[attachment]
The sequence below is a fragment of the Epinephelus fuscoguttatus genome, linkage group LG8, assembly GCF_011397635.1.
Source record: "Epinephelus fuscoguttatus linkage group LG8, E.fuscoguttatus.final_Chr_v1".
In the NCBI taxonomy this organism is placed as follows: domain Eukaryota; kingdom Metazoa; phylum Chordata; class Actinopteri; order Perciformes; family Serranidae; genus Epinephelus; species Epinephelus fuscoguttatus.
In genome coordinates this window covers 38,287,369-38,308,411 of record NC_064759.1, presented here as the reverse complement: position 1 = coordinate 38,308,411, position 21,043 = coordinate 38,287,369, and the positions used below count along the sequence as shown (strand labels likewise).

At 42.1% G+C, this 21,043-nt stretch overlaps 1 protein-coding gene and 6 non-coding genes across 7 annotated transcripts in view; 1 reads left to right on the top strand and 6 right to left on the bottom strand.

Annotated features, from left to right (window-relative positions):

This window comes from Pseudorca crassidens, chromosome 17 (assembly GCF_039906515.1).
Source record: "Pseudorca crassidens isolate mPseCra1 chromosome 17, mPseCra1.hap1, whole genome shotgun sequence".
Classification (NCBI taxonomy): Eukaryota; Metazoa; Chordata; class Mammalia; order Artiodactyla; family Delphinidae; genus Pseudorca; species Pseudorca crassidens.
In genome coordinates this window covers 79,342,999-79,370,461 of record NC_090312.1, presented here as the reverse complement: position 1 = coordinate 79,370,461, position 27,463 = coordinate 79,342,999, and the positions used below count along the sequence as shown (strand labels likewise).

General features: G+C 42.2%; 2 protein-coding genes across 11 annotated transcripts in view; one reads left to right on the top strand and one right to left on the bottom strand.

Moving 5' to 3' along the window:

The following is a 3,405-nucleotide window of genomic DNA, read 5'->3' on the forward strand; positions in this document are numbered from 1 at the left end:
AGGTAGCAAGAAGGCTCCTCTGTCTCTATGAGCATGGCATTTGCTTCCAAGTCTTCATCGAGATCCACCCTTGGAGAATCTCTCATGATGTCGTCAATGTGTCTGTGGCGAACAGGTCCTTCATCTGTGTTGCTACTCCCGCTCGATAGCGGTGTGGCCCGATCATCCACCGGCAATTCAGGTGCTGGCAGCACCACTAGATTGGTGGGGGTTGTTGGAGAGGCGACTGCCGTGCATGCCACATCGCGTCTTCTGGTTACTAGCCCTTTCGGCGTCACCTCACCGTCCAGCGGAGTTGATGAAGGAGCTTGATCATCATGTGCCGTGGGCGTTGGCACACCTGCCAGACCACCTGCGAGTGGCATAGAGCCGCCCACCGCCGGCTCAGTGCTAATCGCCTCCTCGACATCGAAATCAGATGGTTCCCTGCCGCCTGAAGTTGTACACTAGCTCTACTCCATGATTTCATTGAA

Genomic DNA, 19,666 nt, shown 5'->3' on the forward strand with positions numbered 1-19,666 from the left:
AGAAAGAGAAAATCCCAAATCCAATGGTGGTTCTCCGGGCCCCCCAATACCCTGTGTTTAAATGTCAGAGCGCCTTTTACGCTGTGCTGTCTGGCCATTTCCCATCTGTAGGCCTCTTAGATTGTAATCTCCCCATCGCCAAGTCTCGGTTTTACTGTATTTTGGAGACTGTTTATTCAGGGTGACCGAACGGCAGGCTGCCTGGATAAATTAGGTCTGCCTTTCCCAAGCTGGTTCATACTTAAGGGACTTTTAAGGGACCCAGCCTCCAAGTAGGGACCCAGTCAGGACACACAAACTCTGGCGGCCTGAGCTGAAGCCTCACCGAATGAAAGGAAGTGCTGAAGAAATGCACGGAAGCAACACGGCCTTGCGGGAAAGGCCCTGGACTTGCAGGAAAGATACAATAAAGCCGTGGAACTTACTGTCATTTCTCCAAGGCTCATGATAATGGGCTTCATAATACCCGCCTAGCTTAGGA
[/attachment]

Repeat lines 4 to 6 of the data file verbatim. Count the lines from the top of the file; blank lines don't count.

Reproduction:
In genome coordinates this window covers 38,287,369-38,308,411 of record NC_064759.1, presented here as the reverse complement: position 1 = coordinate 38,308,411, position 21,043 = coordinate 38,287,369, and the positions used below count along the sequence as shown (strand labels likewise).

At 42.1% G+C, this 21,043-nt stretch overlaps 1 protein-coding gene and 6 non-coding genes across 7 annotated transcripts in view; 1 reads left to right on the top strand and 6 right to left on the bottom strand.

Annotated features, from left to right (window-relative positions):